I’d first like to pay tribute to Maurice Strong, an accomplished, industrious Canadian who passed away last November. He was the guiding force behind the 1972 Stockholm Conference, where the foundations of UNEP were created, and he was also UNEP’s first Executive Director. Canada is proud of Maurice Strong’s legacy and of the contribution he made to the founding of this great institution.
UNEP’s mandate is more important than ever as we search for solutions to global environmental issues, and countries are demonstrating that we can work together to address the challenges that face us.
At the historic Paris climate conference, we reached a groundbreaking, ambitious and balanced climate change agreement. Canada worked hard alongside other countries to achieve this outcome. In Canada’s National Statement in Paris, Prime Minister Justin Trudeau said that climate change is “not just a challenge, but a historic opportunity…to build a sustainable economy based on clean technology, on green infrastructure and on green jobs,” and that “we will not sacrifice growth, we will create growth”.
Economic growth and environmental responsibility are intertwined. World economies are shifting towards cleaner growth, and the global push toward a low-carbon, sustainable economy will produce new companies and new prosperity. The world economy stands ready to reward those who produce carbon-free energy that meets our collective worldwide needs for transportation and heating, and those who can help the world transition to a net-zero carbon economy.
Canada plans to be involved in this transformation by innovating at home and helping to implement lower-carbon alternatives around the world. Canada is already a leader in clean electricity, with the largest percentage of renewable electricity in the G7 and with 79 per cent of our electricity generated from non-emitting sources, but we are also well positioned to do more.
We will foster expertise in clean energy technologies, including energy efficiency, carbon capture and storage, renewable energy, fuel cells, transportation technology, energy storage and smart grids. Our clean tech sector is growing quickly and can help Canada’s energy sector become stronger and more sustainable, and can help transition us to a low-carbon economy, creating opportunities for generations to come.
Within Canada’s federal system of government, jurisdiction over energy resources and the environment is shared among the federal government, provinces and territories. We are collaborating with the provinces and territories on a pan-Canadian framework on climate change and clean growth, and developing a Canadian energy strategy that will protect Canada’s energy security, encourage energy conservation, and bring cleaner renewable energy onto the electricity grid.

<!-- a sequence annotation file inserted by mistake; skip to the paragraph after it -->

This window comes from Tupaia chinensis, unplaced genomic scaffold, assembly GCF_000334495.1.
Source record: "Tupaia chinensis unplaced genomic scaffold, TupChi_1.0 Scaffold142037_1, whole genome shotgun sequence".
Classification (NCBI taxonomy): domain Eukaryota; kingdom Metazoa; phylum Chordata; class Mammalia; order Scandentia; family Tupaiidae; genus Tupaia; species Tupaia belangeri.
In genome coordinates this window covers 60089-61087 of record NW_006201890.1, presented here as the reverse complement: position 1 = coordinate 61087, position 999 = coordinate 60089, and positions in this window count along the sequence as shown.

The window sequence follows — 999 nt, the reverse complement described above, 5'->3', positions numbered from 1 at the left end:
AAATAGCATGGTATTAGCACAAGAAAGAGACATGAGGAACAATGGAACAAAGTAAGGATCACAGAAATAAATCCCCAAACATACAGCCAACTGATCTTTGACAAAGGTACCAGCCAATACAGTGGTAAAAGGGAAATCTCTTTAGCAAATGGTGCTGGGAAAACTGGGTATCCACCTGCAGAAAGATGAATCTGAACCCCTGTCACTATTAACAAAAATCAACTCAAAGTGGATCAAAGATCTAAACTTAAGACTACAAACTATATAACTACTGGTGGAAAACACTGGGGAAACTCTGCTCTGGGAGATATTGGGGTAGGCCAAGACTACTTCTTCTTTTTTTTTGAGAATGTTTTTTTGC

Our individual choices – like the cars we drive and how far we have to drive them, as well as the efficiency of our houses and the design of our urban landscape – affect Canada’s emissions. So we will support our communities and economy by making new strategic investments in green infrastructure, clean technologies, transit and innovation. In fact, the Government of Canada has committed to creating a $2 billion Low Carbon Economy Trust to fund projects that reduce emissions and contribute to transforming our economy.
The low-carbon innovations we make can be commercialized, scaled up and exported. Done right, this will create good middle class jobs, grow our economy and reduce pollution. Businesses need to be part of the solution.
Canada has notable experience working collaboratively with multilateral organizations to support clean energy deployment, particularly through Canadian facilities established at multilateral development banks that aim to catalyze investments in renewable, low-carbon technologies in developing countries. For example, we are working with the international community through innovative partnerships and investments to deploy clean energy technology to developing countries.
Canada recently pledged $2.65 billion to support developing countries’ transition to low-carbon economies that are greener and more climate resilient. This included a contribution of $150 million to support renewable energy in Africa through the Africa Renewable Energy Initiative, which will feed into the goal, supported by G7 Leaders, of unlocking 10 Gigawatts (GW) of new renewable energy in Africa by 2020, and 300 GW by 2030.
During COP21, Canada also announced its participation in Mission Innovation, a global partnership of 20 countries aimed at doubling government investment in clean energy innovation over five years, while encouraging private sector leadership in clean energy. The initiative also seeks to better coordinate and report on clean energy efforts.
Respecting our obligation to help protect our planet does not mean sacrificing economic growth. To the contrary, Canada has the potential to prosper in clean energy, technology and other growing industries that are less impactful than many staples of the high-carbon economy.
Beyond that, Canada has the tools to demonstrate throughout the world how a resource-based economy can be developed responsibly, and with the low-carbon future in mind.